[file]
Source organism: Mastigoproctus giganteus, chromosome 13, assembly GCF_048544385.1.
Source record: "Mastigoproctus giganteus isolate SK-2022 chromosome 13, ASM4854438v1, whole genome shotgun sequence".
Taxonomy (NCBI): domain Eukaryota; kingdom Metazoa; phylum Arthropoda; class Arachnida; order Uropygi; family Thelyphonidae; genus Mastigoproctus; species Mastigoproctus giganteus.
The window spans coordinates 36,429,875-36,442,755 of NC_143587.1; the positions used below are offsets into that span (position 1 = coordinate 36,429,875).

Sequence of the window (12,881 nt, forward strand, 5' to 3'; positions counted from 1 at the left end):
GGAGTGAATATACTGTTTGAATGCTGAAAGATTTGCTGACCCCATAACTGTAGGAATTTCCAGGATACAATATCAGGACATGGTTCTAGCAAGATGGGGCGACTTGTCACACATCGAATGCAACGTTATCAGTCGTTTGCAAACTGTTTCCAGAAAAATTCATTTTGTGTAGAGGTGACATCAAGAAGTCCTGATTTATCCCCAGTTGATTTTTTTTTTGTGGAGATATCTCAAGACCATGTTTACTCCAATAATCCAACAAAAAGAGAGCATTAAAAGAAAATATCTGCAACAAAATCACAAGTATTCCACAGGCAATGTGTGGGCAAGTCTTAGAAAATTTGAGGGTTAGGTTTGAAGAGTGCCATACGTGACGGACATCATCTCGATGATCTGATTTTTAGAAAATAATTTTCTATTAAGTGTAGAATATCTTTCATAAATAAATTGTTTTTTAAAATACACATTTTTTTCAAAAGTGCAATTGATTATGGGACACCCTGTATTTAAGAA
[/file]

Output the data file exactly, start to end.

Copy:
Source organism: Mastigoproctus giganteus, chromosome 13, assembly GCF_048544385.1.
Source record: "Mastigoproctus giganteus isolate SK-2022 chromosome 13, ASM4854438v1, whole genome shotgun sequence".
Taxonomy (NCBI): domain Eukaryota; kingdom Metazoa; phylum Arthropoda; class Arachnida; order Uropygi; family Thelyphonidae; genus Mastigoproctus; species Mastigoproctus giganteus.
The window spans coordinates 36,429,875-36,442,755 of NC_143587.1; the positions used below are offsets into that span (position 1 = coordinate 36,429,875).

Sequence of the window (12,881 nt, forward strand, 5' to 3'; positions counted from 1 at the left end):
GGAGTGAATATACTGTTTGAATGCTGAAAGATTTGCTGACCCCATAACTGTAGGAATTTCCAGGATACAATATCAGGACATGGTTCTAGCAAGATGGGGCGACTTGTCACACATCGAATGCAACGTTATCAGTCGTTTGCAAACTGTTTCCAGAAAAATTCATTTTGTGTAGAGGTGACATCAAGAAGTCCTGATTTATCCCCAGTTGATTTTTTTTTTGTGGAGATATCTCAAGACCATGTTTACTCCAATAATCCAACAAAAAGAGAGCATTAAAAGAAAATATCTGCAACAAAATCACAAGTATTCCACAGGCAATGTGTGGGCAAGTCTTAGAAAATTTGAGGGTTAGGTTTGAAGAGTGCCATACGTGACGGACATCATCTCGATGATCTGATTTTTAGAAAATAATTTTCTATTAAGTGTAGAATATCTTTCATAAATAAATTGTTTTTTAAAATACACATTTTTTTCAAAAGTGCAATTGATTATGGGACACCCTGTATTTAAGAA